Avye was fuming as she caught the bus home that evening, even though PE was long behind her. The way that Sammi so shamelassly tripped her was completely scandalous, and because she and Avye were so far ahead, Rose didn't even see it, so she couldn't really sympathise.
"I'm sure it was only an accident." Rose reasoned, "Even Sammi wouldn't do something like that- it's just plain childish.".
Great, thought Avye. Now even my best friend doesn't understand. So Avye was sat at the bus stop again, one hand wrapped around her bag strap, the other thrust deep into her pocket. To distract herself from constant thoughts of Sammi, Avye mentally ran through the pile of homework she had to do that night. Avye was always up to date on her homework, and always tried her hardest to do the best she could, even on mundane essays that had no real purpose, but it never stopped her from stressing out about her homework when she had more than five bits she'd left undone. That was usually her limit, and then she got down to some serious work. Today, though, she had 8.
Something had been up with Avye all day, since the Sammi incident. She felt as if the day was passing her by on either side, without touching her, like she was standing still and everyone else was rushing around her. The feeling continued on the way home. One minute she was standing in the bus shelter, and the next, the bus steps were moving under her feet and a seat had rushed underneath her. Then the bus steps wooshed past her again, and she was alone. Then it stopped.
Suddenly, she was in the centre of everything that was happening. She was standing, alone, at an unfamiliar bus stop way past where her house was. She started, reasoning with herself that she must've just missed her stop. She almost turned around, before something called her to step forward, again and again, until she reached the wrought iron gates of a park.
As soon as she stepped under the rusted iron arch, she could feel it. A vibration, coming up through her from the soles of her feet. Not a thump, like loud music at night, but not a tap either. It was more like a... Tick.
People walking out of the park beside Avye hardly looked at her, but she stared at them with wide eyes. Why were they walking so slowly? Why wouldn't they run? Something was happening, and Avye just couldn't help these people. Dread filled her with cold. She ran up to the nearest woman and shouted at her "Run! Get out of here! Something's coming!" She gazed for a second at the woman's shocked expression, before she carried on walking, a slow, slothlike gait. Avye tried another passer-by. The same effect. Why weren't they listening? Avye's stomach dropped. What if she was the only one who could feel it?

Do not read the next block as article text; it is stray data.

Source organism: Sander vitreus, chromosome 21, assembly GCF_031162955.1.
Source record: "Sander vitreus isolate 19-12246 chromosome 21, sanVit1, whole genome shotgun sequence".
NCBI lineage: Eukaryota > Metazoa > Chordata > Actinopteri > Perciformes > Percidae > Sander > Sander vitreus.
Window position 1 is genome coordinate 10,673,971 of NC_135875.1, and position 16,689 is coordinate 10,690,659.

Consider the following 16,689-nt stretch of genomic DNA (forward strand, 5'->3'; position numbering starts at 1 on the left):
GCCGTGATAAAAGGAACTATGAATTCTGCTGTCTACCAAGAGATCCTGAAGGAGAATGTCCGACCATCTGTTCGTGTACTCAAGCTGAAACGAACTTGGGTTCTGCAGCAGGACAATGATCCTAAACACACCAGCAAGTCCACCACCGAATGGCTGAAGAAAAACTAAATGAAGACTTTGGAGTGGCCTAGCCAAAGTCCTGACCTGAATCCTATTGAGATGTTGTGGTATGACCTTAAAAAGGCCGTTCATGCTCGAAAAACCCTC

Cautiously, Avye walked deeper into the park, until she was level with a particularly large group of bushes. Then she stopped. There was something in the bushes, something big, something powerful, something dangerous. But also something beautiful. Drawn like a moth to a flame, Avye crept closer to the bush, and reached inside it. The ticking grew louder, more pressing. It was in her head now, loud and clear. Tick. Tick. Tick. Her hand passed through something cold before touching something smooth and warm. As if burned, Avye drew back her hand sharply. What was in there? Slower this time, she reached in with both hands and grabbed the warm object. It was light, and small, about the size of a salt or pepper grinder. And as she drew it out, she knew what it was. An hourglass. Avye stared at it, shocked.
"And what are you doing, young lady, out alone?" a gruff voice from behind her made Avye jump. She slipped the hourglass into her coat pocket as she turned to see who had addressed her.
"I was just looking for my bag," she said, shrugging at the boy-like policeman peering uncertainly at her from through his glasses. "As you can see, I just found it." and she turned to walk away.
She almost thought she'd got away with it until the policeman called her back. "Where do you live? You're aware it's nearly midnight, right?" he frowned at her: more concerned than admonishing now.
"Um, near Wilson High," she stammered out, "but I'm fine, I just need to catch a bus. Even as it left her mouth, she knew it was useless.
"There are no buses left at this time of evening," the policeman told her. "I'll give you a lift."
He left no room for argument. Avye had to go with him. She knew deep down she should've been more worried about Sammi, her homework, or what Aunt Nedra would think when she arrived home at nearly midnight with a policeman, but all Avye could think about was the small, ticking hourglass nestled in her coat pocket.